This is the first time I’ve had a mentor in an internship, and I’ve been grateful to have her as a valuable resource whenever I need help or advice.
How would you describe your experience as a virtual intern?
Chidozie: I really enjoy it. Being at home has made it easy for me to feel more comfortable and less intimidated. I often get into the flow of working quickly because I don’t have to settle in or go through a long process just to start working. I can also address any small things that come up at home very quickly without hindering my work productivity or having to leave work altogether. That said, I do wish I could see my team from time to time. I enjoy talking to people face-to-face, but all my team members are located out-of-state for me. This would make asking questions and explaining things much easier than it currently is and make communicating more fulfilling.
Ella: I enjoy working virtually because it allows me to work in my own space and have more flexibility than I would if I were in an office full time. However, I miss working with other people and meeting members of my team in person. Despite being virtual, my manager and mentor did a good job of making me feel included and part of the team by setting up weekly one-on-one meetings for us to catch up.
Share advice on how future intern candidates and managers can make the most out of the internship experience.
Chidozie: To interns, ASK QUESTIONS. At the start, it’s expected that you’re clueless and you can only overcome that if you aren’t scared to ask about things. Your mentors know this, but they can only help you if you tell them when you don’t understand. Also, try and make a good connection with a few other interns during that first week. Talking to them about your experience will make you more comfortable, as they’ll probably face the same troubles you do. It’s reassuring knowing your problems aren’t specific to you. To managers, make sure your interns feel comfortable. I’ve been fortunate to be on a team that makes me feel that way and it makes a big difference. This means responding to questions in a manner that isn’t judgmental and checking in occasionally with how interns are doing. This will build their confidence and create an environment they enjoy being in.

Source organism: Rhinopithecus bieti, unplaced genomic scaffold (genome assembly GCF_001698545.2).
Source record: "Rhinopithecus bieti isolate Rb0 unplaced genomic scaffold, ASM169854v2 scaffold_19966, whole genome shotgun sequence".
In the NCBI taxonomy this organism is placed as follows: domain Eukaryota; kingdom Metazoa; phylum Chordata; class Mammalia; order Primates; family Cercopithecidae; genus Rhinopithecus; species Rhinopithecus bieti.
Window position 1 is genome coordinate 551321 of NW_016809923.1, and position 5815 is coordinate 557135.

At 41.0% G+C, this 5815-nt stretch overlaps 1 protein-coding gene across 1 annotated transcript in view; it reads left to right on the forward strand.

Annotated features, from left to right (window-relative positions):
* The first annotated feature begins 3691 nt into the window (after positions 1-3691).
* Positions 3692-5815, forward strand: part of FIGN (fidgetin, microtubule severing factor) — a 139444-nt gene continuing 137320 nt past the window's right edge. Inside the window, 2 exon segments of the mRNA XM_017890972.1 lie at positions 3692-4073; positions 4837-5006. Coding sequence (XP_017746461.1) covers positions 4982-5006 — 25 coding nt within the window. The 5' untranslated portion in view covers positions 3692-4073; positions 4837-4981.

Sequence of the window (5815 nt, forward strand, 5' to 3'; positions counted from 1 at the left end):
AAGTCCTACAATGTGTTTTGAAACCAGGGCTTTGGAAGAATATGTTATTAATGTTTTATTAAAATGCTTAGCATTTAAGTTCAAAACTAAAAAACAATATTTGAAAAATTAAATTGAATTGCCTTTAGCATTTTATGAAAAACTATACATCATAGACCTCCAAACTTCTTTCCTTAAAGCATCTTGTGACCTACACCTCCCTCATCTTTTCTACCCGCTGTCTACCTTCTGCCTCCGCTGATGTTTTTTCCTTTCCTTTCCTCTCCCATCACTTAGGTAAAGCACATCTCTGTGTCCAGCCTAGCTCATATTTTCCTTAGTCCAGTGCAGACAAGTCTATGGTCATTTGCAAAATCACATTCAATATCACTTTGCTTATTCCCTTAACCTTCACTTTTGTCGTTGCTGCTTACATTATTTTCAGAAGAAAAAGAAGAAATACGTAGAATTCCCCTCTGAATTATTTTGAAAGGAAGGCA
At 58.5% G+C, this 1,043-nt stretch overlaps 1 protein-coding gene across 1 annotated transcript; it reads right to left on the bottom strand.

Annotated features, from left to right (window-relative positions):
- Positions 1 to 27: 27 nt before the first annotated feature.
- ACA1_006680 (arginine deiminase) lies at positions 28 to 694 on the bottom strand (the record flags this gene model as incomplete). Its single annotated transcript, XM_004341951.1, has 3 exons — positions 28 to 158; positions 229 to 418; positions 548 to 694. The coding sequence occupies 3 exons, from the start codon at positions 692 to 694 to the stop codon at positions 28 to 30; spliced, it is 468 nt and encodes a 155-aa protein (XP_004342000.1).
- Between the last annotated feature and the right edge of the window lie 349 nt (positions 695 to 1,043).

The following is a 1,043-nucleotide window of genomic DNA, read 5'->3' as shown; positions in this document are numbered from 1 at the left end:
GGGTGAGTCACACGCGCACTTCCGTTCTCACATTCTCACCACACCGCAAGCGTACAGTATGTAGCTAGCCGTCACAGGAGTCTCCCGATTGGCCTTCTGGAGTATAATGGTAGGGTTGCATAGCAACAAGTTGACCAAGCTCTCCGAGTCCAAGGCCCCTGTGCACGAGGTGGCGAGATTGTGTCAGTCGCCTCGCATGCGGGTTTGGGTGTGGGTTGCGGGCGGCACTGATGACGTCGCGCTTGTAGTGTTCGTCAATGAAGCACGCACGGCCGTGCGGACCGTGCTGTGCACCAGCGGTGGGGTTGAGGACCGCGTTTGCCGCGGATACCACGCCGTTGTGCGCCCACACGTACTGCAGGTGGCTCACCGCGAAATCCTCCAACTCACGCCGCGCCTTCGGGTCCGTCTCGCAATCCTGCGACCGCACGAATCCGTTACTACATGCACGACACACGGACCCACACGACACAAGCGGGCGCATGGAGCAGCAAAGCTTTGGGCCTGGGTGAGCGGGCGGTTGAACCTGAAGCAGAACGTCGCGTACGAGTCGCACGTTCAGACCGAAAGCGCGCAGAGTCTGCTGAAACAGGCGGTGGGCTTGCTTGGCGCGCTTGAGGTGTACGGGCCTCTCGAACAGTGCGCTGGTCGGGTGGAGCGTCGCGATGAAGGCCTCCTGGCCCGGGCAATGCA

Ella: I think the best way to make the most out of an internship is by building strong professional relationships between yourself and your team. Being open and honest about things you don’t understand or are struggling with can be intimidating as an intern but knowing when to ask for help is a valuable skill. Managers can help by checking in on their intern from time to time and making them feel like a real part of the team, not just temporary.
Chidozie and Ella’s Key Takeaways:
- Make internships inclusive; be open and involve interns in conversations and projects as much as possible.
- Assign a mentor to every intern.
- Introduce your interns to as many employees across the company as possible.
- Ask questions and always reach out for help.
- Attend every meeting and event you can.
- Establish connections with everyone on your team.